In two studies using therapeutic doses of ranitidine 150 mg twice daily, gastric acid secretion was reduced by a mean of 63% and 69% respectively over 24 hours, with reductions of 73% and 90% respectively in nocturnal acid secretion. The gastric acid secretion was reduced by a mean of 50% to 60% within 24 hours after administration of therapeutic doses of 300 mg ranitidine nocte, while the nocturnal acid secretion was reduced by approximately 90%. In two studies using the dosage recommended for prophylaxis of recurrence (150mg nocte) ranitidine produced mean reductions in gastric acid secretion of 42% and 69% respectively within 24 hours.
Ranitidine is rapidly absorbed after oral administration and attains peak blood concentrations after a mean of 1.25 - 3 hours. The mean bioavailability of ranitidine in tablet form is approximately 50%, but inter-indiviual variation in bioavailibility is wide, being quoted as 28-76% in one study.
Plasma protein binding is approximately 15%. The apparent distribution volume in adults is 1.2-1.8 l/kg and in children 2.5 l/kg.
After oral ingestion of 150mg ranitidine in tablet form, peak plasma levels of around 400 ng/ml were attained, with wide inter-individual variation. At twelve hours, mean plasma levels were still approximately 40 ng/ml. After administration of 300mg ranitidine, peak plasma levels of approximately 700800 ng/ml were attained.
The plasma concentration required for 50% inhibition of acid secretion in adults averaged 73-165 ng/ml in a number of studies.
To a very small extent, ranitidine passes into the cerebrospinal fluid.
Ranitidine is metabolised in the liver to ranitidine-N-oxide, N-Desmethylranitidine, ranitidine-S-oxide and the furane acid analogue.
Measurements of total clearance yielded mean values of 570-710 ml/min in adults. In children and adolescents, a total clearance of almost 800 ml/min/1.73 m was found, with a wide degree of scatter.
After oral administration, ranitidine is excreted within 24 hours via the kidneys to approximately 30% as unchanged ranitidine, up to 6% as N-oxide, to a small degree in demethylised and in S-oxidised form, and as furane acid analogue. In patients with sound kidneys, renal excretion is effected predominantly by tubular secretion with renal clearance of about 490-520 ml/min. Additionally, ranitidine is excreted via the bile.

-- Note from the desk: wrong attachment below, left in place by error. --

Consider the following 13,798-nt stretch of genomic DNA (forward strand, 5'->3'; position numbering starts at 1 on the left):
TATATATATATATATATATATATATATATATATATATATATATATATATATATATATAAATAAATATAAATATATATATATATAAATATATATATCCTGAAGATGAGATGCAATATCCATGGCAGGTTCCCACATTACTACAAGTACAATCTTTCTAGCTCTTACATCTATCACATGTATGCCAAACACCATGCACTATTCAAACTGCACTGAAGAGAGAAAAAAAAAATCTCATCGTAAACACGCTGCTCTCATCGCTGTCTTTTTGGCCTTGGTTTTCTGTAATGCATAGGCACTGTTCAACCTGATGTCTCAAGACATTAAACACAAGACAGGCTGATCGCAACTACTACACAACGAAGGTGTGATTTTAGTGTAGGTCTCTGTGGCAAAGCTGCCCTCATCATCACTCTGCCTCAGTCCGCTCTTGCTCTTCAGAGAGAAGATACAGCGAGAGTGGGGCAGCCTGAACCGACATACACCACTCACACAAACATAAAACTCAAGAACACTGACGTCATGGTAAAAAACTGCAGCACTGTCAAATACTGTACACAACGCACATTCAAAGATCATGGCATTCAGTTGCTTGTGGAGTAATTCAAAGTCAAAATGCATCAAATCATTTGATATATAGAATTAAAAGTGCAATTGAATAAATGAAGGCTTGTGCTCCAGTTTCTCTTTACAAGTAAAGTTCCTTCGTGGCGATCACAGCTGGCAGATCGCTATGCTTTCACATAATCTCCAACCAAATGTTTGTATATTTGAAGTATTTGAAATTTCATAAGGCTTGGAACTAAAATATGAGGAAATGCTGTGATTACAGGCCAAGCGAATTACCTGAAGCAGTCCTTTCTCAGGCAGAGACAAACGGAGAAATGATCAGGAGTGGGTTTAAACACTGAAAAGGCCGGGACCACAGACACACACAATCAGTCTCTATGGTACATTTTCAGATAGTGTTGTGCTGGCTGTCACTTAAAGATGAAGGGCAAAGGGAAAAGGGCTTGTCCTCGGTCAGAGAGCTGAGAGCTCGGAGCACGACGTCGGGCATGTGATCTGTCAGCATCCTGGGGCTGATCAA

Characteristics in special patient groups
After oral intake, mean elimination half-life in patients with sound kidney is
2.3 - 3 hours.
In patients with renal insufficiency, the half-life is prolonged two- to threefold.
Special patient populations Children (3 years and above)
Limited pharmacokinetic data have shown that there are no significant differences in half-life (range for children 3 years and above: 1.7 - 2.2 h) and plasma clearance (range for children 3 years and above: 9 - 22 ml/min/kg)
between children and healthy adults receiving oral ranitidine when correction is made for body weight.
Preclinical data reveal no special hazard for humans based on conventional studies of safety pharmacology, repeated dose toxicity, genotoxicity, carcinogenic potential, and toxicity to reproduction.
Tartaric acid, sodium hydrogen carbonate, lactose monohydrate, povidone, riboflavin 5'-phosphate sodium (E101), simethicone emulsion (contains simethicone, methylcellulose, sorbic acid and purified water), sodium cyclamate, saccharin sodium, lemon flavour (contains citral, citronella oil, coriander oil, lime and acacia), macrogol 6000 and sodium hydroxide.
Do not store above 30°C. Keep the container tightly closed.
Polypropylene container with LDPE cap. A quantity of dessicant (silicagel) is incorporated into the cap.
Pack sizes: 15, 30 or 60 effervescent tablets Not all pack sizes may be marketed.
No special requirements.
Actavis UK Limited (Trading style: Actavis)
N. Devon EX32 8NS